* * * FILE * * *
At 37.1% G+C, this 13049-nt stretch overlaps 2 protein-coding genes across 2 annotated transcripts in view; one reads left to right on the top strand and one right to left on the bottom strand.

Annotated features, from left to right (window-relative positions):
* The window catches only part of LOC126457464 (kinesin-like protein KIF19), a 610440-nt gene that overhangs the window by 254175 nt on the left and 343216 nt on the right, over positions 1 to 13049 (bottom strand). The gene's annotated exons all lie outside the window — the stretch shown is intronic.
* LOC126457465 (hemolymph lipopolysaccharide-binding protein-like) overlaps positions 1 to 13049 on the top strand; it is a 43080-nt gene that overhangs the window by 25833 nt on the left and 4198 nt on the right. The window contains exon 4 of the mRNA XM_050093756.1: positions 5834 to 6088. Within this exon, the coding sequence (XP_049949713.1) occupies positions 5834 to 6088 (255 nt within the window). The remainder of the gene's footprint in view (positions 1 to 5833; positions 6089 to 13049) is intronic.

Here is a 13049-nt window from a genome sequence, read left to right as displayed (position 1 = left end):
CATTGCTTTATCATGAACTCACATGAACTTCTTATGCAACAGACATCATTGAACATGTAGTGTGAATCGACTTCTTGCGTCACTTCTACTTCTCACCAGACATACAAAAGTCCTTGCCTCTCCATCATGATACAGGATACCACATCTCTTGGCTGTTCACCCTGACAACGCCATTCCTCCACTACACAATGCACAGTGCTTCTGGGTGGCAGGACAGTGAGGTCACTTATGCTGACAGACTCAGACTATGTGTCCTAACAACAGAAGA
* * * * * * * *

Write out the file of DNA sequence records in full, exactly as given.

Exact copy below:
At 37.1% G+C, this 13049-nt stretch overlaps 2 protein-coding genes across 2 annotated transcripts in view; one reads left to right on the top strand and one right to left on the bottom strand.

Annotated features, from left to right (window-relative positions):
* The window catches only part of LOC126457464 (kinesin-like protein KIF19), a 610440-nt gene that overhangs the window by 254175 nt on the left and 343216 nt on the right, over positions 1 to 13049 (bottom strand). The gene's annotated exons all lie outside the window — the stretch shown is intronic.
* LOC126457465 (hemolymph lipopolysaccharide-binding protein-like) overlaps positions 1 to 13049 on the top strand; it is a 43080-nt gene that overhangs the window by 25833 nt on the left and 4198 nt on the right. The window contains exon 4 of the mRNA XM_050093756.1: positions 5834 to 6088. Within this exon, the coding sequence (XP_049949713.1) occupies positions 5834 to 6088 (255 nt within the window). The remainder of the gene's footprint in view (positions 1 to 5833; positions 6089 to 13049) is intronic.

Here is a 13049-nt window from a genome sequence, read left to right as displayed (position 1 = left end):
CATTGCTTTATCATGAACTCACATGAACTTCTTATGCAACAGACATCATTGAACATGTAGTGTGAATCGACTTCTTGCGTCACTTCTACTTCTCACCAGACATACAAAAGTCCTTGCCTCTCCATCATGATACAGGATACCACATCTCTTGGCTGTTCACCCTGACAACGCCATTCCTCCACTACACAATGCACAGTGCTTCTGGGTGGCAGGACAGTGAGGTCACTTATGCTGACAGACTCAGACTATGTGTCCTAACAACAGAAGA